From head locks to a job in the office

Westman area resident Vern May has transitioned into an economic development officer after spending 20 years as a pro wrestler. He sat down with the Journal to discuss his time in the ‘squared circle’.

Reflecting on his younger years, Vern May recalls a decision he had to make while in high school. 

The yearbook editor wanted to know what May wanted to do with his life. 

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“I knew that just saying I wanted to be a professional wrestler wasn’t going to be palatable for my parents,” he said.

At that time, it was what the Souris product wanted to do. It was his dream to perform in a wrestling ring in front of screaming fans. Now at the age of 38 years old, May is no longer performing pile drivers, DDTs and other wrestling maneuvers. 

How he got his start in wrestling is something he remembers quite vividly. 

“When I was 16 years old, I was working for the community newspaper here in Souris and mostly it was because a friend of mine had said that if you work for the media, you get a press card, so you get free passes to everything,” he explained. 

May used the press card to his advantage one night and was able to secure a backstage interview with Canadian wrestling icon Bret Hart in Winnipeg. Little did May know that night, that years later, he booked Hart to headline a wrestling event he was helping promote. 

“My career really launched with this interview with Bret and then a year later, I was wrestling and then it [career] ended with Bret working for me. That was one of those experiences that you think, ‘geez, how did this happen?’”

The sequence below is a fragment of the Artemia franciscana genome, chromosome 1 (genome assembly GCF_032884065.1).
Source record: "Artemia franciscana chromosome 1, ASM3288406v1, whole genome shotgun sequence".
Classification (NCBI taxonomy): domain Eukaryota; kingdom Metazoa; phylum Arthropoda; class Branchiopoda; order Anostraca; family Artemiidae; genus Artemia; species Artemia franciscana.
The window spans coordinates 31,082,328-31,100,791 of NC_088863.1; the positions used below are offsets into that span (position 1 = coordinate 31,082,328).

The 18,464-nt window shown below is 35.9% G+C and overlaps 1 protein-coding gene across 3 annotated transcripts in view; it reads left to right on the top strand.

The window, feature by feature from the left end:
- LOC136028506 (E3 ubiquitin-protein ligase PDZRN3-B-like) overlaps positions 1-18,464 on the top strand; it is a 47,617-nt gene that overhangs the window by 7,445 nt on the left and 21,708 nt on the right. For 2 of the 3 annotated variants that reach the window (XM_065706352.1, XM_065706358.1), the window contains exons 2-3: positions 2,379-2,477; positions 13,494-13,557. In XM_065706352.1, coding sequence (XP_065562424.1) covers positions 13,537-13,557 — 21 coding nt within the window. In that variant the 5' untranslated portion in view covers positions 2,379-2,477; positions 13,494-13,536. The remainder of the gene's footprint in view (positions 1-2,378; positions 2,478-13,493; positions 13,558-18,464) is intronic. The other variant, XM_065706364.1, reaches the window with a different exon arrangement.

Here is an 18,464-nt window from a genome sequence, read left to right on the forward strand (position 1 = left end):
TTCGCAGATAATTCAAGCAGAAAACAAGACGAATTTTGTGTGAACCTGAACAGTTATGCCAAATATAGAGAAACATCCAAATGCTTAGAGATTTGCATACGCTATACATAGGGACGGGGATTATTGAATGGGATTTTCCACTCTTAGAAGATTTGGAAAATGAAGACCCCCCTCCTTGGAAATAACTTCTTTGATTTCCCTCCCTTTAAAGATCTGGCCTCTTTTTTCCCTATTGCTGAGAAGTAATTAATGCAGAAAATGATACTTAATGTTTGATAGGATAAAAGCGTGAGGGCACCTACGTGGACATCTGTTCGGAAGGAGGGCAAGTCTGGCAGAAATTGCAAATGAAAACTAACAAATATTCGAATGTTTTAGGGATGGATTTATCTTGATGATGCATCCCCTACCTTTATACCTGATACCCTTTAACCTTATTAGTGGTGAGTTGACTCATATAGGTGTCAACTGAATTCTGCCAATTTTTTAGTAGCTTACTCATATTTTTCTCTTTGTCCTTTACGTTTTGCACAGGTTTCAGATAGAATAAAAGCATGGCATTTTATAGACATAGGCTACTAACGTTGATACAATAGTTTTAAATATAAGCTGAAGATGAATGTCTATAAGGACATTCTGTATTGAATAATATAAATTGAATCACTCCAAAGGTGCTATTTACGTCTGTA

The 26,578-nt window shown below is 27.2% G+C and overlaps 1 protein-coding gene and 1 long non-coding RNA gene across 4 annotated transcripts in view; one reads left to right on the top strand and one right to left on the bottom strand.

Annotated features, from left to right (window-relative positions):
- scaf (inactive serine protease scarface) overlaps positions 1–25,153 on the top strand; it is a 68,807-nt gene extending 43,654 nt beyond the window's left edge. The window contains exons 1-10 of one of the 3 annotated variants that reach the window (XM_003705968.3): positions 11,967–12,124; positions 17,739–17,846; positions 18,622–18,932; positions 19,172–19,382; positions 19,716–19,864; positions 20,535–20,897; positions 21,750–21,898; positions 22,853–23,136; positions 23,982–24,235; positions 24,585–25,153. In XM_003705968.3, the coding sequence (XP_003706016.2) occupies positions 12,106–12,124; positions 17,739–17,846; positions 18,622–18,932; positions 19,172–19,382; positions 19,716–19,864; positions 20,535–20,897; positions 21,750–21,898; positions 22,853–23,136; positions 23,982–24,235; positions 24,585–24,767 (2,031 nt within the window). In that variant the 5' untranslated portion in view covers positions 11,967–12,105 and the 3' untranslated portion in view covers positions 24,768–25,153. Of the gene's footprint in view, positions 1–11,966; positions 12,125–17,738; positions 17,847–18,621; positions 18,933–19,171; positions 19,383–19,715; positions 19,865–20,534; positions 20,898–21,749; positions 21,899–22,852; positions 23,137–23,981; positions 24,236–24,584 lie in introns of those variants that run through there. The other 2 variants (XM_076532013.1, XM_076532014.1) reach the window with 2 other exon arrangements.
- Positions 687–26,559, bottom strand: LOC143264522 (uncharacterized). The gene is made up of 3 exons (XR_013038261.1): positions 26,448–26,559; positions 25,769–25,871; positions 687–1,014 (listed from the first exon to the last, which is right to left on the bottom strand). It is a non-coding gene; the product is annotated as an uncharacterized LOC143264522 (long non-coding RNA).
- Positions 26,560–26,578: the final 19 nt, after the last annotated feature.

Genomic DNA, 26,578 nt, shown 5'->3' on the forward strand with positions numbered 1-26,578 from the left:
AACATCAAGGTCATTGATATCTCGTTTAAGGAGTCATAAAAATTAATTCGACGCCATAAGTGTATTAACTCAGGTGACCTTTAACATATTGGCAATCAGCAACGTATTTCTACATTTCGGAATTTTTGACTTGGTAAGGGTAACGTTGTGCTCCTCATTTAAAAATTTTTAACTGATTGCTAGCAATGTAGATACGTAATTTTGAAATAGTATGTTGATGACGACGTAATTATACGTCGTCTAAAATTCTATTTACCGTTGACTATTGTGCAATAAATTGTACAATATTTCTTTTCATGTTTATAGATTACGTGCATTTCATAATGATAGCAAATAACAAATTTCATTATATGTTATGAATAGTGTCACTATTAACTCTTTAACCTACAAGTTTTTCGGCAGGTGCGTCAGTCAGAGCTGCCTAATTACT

May’s love for wrestling grew after that interview and soon afterwards, an independent wrestling card came to Souris. May and a friend of his helped set up the ring prior to the event and that night, May was introduced to the promoter of the wrestling tour. Approximately a year later, May contacted the promoter and ended up getting connected with a trainer who helped him prepare for the rigors of wrestling professionally. 

“He had this quonset out in the backyard and there was a wrestling ring in it,” May explained. “It was like right out of Rocky 4. You don’t picture that this is going to be there. It just looks like someone’s garage in their yard and then when you go in, there’s this full-sized wrestling ring.”

May, along with a few others from the Souris area, trained for approximately eight weeks, learning the ins and outs of what it takes to become a wrestler.

“Then they pretty much just threw us to the wolves and said, ‘OK, you know enough’,” he explained. 

May wrestled out of Winnipeg in his early days and eventually caught on with a wrestling tour in the Maritimes. For the next four years, May was focused on “chasing wrestling pay cheques,” he says. He worked in small venues as part of independent wrestling tours and had difficulty scraping by financially.

“It’s a tough road to make a living, that’s for sure. When you start out, it’s horrible. I remember the first six months that I wrestled, back in 1993, I wasn’t getting paid. They just said, ‘Well, it’s part of paying your dues.’”

May remembers his first pay day in the industry like it was yesterday. 

“The promoter dropped four loonies in my hand and said thanks for coming out.”

“I thought geez, six months and four bucks? I don’t think I’m going to be in this for very long,” he added. 

It wasn’t until after several years of working in the industry that May - after making a name for himself as ‘Vance Nevada’ in the wrestling ring - was able to generate an adequate income. For several years during his time as a wrestler, May had to work other jobs in order to pay the bills. 

“One challenge in independent wrestling is that we don’t have contracts,” he said. “If you’re on contract and you get hurt, well, then you go home and you still are getting paid. But not at this level.”

May spoke about a night in Edmonton where he wound up breaking a rib in the ring. He was notified by a doctor soon afterwards that he had to take four weeks off.